Japan’s long-distance ferries are a great way to explore the country, especially with a Japan Ferry Pass 21. To show how enjoyable it can be, I recently took a trip from Kyoto to Hokkaido and back (mostly) by ferry.
Suisen ferry from the air – image © Taiheiyo Ferry Company
Until recently, I had a very dim view of Japan’s long-distance ferries. I considered them to be the “Greyhound buses of the seas.” The last time I took one was the marathon 26-hour trip from Tokyo down to Chichi-jima Island, in the Ogasawara Group. The trip was as horrible as the island was beautiful. The second-class sleeping “berth” was a huge tatami-mat room where groups of people drank and chatted right through the night. I arrived bleary eyed and I spent the next few days dreading the long trip back to Tokyo.
So, when my friend Jun Kitayama told me about the new ferry pass and suggested that we take a journey to test it, I was less than enthusiastic. Jun lives in Kyoto but hails from Hokkaido and he usually takes the ferry to visit his hometown. He’d been telling me for the last few years how comfortable the new long-distance ferries are. I was doubtful, but I agreed to check them out.
So, this past April, as the cherry blossoms were dropping in Kyoto, Jun and I head from Kyoto to the Nagoya ferry terminal to catch the Taiheiyo Ferry Company’s Kiso ferry, which sails from Nagoya to Tomakomai Port in Hokkaido, via Sendai. It’s a two-night trip, with one night between Nagoya and Sendai and one night between Sendai and Tomakomai.
Jun and I met at Kyoto Station to start our journey.
Kyoto Station – image © Chris Rowthorn
Here’s a picture of me leaving Kyoto Station:
Chris at Kyoto Station – image © Jun Kitayama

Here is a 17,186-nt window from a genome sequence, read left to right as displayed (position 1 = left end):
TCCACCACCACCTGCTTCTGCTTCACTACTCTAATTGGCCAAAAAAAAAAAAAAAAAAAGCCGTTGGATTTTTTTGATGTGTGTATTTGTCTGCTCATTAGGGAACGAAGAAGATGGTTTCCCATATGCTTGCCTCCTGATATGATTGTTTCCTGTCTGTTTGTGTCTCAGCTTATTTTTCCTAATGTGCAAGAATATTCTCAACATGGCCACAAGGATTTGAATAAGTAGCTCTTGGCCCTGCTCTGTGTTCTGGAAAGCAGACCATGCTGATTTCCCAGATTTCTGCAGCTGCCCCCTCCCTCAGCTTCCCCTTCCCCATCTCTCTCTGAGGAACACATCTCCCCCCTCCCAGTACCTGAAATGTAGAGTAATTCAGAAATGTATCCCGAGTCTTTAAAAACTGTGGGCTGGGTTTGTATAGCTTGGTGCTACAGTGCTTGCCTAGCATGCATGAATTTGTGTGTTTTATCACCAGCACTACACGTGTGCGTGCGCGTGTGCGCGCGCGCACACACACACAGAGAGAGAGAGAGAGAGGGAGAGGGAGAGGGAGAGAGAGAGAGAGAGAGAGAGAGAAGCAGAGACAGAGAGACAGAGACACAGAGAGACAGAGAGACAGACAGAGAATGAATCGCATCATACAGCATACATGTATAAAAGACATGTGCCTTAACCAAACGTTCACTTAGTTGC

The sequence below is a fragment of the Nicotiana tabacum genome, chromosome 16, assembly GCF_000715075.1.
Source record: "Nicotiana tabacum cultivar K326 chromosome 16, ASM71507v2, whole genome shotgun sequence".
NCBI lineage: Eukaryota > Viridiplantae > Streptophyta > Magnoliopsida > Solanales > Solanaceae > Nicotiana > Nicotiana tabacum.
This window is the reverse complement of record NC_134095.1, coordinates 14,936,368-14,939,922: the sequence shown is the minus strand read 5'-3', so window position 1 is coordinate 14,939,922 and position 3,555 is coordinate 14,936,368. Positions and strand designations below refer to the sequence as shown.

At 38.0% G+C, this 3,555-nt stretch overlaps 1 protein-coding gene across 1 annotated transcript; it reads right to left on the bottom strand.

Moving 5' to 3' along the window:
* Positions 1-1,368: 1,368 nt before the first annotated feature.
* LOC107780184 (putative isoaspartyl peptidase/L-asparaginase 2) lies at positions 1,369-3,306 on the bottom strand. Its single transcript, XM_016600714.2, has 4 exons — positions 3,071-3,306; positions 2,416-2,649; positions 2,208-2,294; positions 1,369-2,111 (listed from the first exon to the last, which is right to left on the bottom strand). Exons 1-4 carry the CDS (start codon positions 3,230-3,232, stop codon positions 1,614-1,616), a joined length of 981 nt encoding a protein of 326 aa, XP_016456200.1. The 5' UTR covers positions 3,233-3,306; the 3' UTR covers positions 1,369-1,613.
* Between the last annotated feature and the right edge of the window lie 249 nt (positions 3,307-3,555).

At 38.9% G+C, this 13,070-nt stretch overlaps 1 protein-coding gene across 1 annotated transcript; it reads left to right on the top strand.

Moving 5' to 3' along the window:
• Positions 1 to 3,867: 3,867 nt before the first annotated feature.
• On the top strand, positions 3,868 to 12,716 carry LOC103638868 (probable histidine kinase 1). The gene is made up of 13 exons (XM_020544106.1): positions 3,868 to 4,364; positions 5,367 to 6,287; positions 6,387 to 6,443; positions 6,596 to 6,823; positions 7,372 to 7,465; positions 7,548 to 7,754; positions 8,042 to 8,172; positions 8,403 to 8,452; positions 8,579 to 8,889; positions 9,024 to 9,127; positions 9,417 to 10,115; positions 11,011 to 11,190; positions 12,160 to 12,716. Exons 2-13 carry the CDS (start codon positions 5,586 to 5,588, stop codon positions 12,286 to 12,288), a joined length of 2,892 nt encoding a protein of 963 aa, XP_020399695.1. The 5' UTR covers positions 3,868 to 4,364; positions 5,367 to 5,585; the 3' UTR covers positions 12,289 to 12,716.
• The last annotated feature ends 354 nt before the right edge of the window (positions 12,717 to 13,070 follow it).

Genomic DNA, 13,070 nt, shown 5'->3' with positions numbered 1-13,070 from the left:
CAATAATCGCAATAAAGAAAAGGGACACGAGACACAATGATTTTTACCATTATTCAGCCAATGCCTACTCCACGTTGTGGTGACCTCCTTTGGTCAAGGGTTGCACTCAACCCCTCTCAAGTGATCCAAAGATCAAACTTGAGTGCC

Here’s Jun at Kyoto Station:
Jun at Kyoto Station – image © Chris Rowthorn
We took the shinkansen to Nagoya, a quick trip of 40 minutes. Once at Nagoya, Jun recommended that we try the local specialty: kishimen (thick udon noodles in a rich broth). He said that the shops on the local platforms are better than the ones on the shinkansen platforms, so we headed to the local platforms. The shop Jun likes is called Sumiyoshi Kishimen, which is a simple “tachi-kui” (stand-and-eat) joint. Here’s a pic:
Sumiyoshi Kishimen – image © Chris Rowthorn
The noodles were excellent. Here’s a pic:
Kishimen – image © Chris Rowthorn
We exited JR Nagoya Station via the Hirokoji Exit.
Hirokoji Side Exit – image © Chris Rowthorn
We walked to the nearby Meitetsu Bus Center, which is clearly marked in Japanese and English.
Meitetsu Bus Center Sign – image © Chris Rowthorn
The ferry company runs a shuttle bus from Nagoya Station to the Port of Nagoya (Y550). The ride takes about 35 minutes.
Shuttle Bus – image © Chris Rowthorn
When we arrived, we saw the Kiso at the pier, looking great in the late afternoon sun.
Kiso – image © Chris Rowthorn